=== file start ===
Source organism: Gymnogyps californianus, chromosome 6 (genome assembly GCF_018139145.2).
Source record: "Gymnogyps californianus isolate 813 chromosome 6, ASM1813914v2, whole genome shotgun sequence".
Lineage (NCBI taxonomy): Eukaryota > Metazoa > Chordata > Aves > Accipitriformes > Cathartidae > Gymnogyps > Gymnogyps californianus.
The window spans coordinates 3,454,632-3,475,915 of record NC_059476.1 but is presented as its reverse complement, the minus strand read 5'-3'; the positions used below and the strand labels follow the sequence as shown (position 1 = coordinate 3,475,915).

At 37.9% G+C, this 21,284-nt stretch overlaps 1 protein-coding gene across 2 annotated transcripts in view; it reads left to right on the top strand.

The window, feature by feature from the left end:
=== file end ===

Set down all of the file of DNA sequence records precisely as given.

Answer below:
Source organism: Gymnogyps californianus, chromosome 6 (genome assembly GCF_018139145.2).
Source record: "Gymnogyps californianus isolate 813 chromosome 6, ASM1813914v2, whole genome shotgun sequence".
Lineage (NCBI taxonomy): Eukaryota > Metazoa > Chordata > Aves > Accipitriformes > Cathartidae > Gymnogyps > Gymnogyps californianus.
The window spans coordinates 3,454,632-3,475,915 of record NC_059476.1 but is presented as its reverse complement, the minus strand read 5'-3'; the positions used below and the strand labels follow the sequence as shown (position 1 = coordinate 3,475,915).

At 37.9% G+C, this 21,284-nt stretch overlaps 1 protein-coding gene across 2 annotated transcripts in view; it reads left to right on the top strand.

The window, feature by feature from the left end: